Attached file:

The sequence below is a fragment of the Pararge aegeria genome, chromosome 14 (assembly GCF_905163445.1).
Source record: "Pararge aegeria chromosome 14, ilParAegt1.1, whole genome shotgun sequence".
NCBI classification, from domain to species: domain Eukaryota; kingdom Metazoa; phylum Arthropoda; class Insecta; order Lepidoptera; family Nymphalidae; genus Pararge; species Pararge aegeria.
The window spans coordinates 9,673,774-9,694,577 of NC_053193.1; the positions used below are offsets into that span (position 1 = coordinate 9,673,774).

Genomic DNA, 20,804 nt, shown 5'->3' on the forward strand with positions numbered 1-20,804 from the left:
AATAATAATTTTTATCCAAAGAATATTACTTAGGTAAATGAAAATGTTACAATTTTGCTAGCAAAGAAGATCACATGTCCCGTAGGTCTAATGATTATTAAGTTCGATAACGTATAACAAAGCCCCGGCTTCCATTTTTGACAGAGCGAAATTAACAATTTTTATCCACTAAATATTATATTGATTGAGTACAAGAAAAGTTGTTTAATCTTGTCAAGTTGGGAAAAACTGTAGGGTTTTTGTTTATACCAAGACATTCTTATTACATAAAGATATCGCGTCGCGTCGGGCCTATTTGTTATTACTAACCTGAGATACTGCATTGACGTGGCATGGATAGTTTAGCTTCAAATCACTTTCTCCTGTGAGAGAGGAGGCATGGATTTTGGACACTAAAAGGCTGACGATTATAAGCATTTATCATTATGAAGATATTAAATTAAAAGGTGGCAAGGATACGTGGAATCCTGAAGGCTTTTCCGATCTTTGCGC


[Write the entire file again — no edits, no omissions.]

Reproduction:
The sequence below is a fragment of the Pararge aegeria genome, chromosome 14 (assembly GCF_905163445.1).
Source record: "Pararge aegeria chromosome 14, ilParAegt1.1, whole genome shotgun sequence".
NCBI classification, from domain to species: domain Eukaryota; kingdom Metazoa; phylum Arthropoda; class Insecta; order Lepidoptera; family Nymphalidae; genus Pararge; species Pararge aegeria.
The window spans coordinates 9,673,774-9,694,577 of NC_053193.1; the positions used below are offsets into that span (position 1 = coordinate 9,673,774).

Genomic DNA, 20,804 nt, shown 5'->3' on the forward strand with positions numbered 1-20,804 from the left:
AATAATAATTTTTATCCAAAGAATATTACTTAGGTAAATGAAAATGTTACAATTTTGCTAGCAAAGAAGATCACATGTCCCGTAGGTCTAATGATTATTAAGTTCGATAACGTATAACAAAGCCCCGGCTTCCATTTTTGACAGAGCGAAATTAACAATTTTTATCCACTAAATATTATATTGATTGAGTACAAGAAAAGTTGTTTAATCTTGTCAAGTTGGGAAAAACTGTAGGGTTTTTGTTTATACCAAGACATTCTTATTACATAAAGATATCGCGTCGCGTCGGGCCTATTTGTTATTACTAACCTGAGATACTGCATTGACGTGGCATGGATAGTTTAGCTTCAAATCACTTTCTCCTGTGAGAGAGGAGGCATGGATTTTGGACACTAAAAGGCTGACGATTATAAGCATTTATCATTATGAAGATATTAAATTAAAAGGTGGCAAGGATACGTGGAATCCTGAAGGCTTTTCCGATCTTTGCGC